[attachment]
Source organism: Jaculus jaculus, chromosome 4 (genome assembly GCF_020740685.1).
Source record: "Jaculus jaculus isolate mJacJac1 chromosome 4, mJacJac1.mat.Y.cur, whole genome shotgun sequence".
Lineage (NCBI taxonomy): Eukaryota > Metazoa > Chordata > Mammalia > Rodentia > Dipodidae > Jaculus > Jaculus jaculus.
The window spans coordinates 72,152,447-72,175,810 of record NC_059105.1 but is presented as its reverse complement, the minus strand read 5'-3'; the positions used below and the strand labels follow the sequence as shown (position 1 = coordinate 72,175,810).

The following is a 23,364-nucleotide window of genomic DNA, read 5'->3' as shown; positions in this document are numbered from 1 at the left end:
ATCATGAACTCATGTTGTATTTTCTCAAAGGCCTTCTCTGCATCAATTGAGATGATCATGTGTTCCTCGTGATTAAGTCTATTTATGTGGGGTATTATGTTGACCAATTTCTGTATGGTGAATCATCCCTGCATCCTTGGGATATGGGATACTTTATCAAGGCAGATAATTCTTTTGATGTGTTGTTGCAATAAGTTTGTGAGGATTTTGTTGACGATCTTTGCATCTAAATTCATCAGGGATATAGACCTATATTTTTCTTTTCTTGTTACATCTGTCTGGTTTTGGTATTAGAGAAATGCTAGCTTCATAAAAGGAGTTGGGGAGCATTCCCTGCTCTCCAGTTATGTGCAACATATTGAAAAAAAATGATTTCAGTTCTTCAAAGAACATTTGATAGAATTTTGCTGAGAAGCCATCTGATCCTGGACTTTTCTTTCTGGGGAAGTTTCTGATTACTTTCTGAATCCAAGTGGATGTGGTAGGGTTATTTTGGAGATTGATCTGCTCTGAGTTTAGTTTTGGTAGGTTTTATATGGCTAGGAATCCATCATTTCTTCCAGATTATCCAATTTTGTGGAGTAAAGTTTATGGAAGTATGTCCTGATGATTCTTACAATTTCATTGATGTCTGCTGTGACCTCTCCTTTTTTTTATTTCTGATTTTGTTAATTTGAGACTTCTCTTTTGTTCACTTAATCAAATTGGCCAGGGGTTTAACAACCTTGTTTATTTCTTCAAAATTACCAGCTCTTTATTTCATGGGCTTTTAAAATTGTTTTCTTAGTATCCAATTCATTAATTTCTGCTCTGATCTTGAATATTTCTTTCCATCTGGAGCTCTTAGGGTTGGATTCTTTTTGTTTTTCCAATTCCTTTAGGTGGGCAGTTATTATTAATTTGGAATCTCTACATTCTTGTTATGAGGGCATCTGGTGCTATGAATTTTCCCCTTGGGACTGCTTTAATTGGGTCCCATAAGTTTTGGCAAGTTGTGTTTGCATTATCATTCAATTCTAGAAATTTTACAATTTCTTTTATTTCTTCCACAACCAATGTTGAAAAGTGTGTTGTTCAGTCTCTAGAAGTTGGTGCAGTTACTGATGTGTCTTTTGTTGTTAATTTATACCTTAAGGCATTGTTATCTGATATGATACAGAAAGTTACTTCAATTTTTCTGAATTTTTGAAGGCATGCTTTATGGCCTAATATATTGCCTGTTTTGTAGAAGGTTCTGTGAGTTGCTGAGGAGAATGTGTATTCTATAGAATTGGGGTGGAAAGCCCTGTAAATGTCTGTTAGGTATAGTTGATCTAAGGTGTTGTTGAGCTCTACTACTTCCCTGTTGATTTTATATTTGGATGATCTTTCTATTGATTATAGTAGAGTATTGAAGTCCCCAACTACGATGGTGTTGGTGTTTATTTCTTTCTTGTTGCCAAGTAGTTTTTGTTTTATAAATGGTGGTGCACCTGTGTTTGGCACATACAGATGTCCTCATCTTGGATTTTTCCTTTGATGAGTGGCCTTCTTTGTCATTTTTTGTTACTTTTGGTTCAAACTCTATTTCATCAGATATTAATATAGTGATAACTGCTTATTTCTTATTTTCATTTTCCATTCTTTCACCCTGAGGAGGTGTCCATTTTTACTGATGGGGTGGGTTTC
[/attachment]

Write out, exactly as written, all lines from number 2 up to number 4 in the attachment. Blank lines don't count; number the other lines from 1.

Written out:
Source record: "Jaculus jaculus isolate mJacJac1 chromosome 4, mJacJac1.mat.Y.cur, whole genome shotgun sequence".
Lineage (NCBI taxonomy): Eukaryota > Metazoa > Chordata > Mammalia > Rodentia > Dipodidae > Jaculus > Jaculus jaculus.
The window spans coordinates 72,152,447-72,175,810 of record NC_059105.1 but is presented as its reverse complement, the minus strand read 5'-3'; the positions used below and the strand labels follow the sequence as shown (position 1 = coordinate 72,175,810).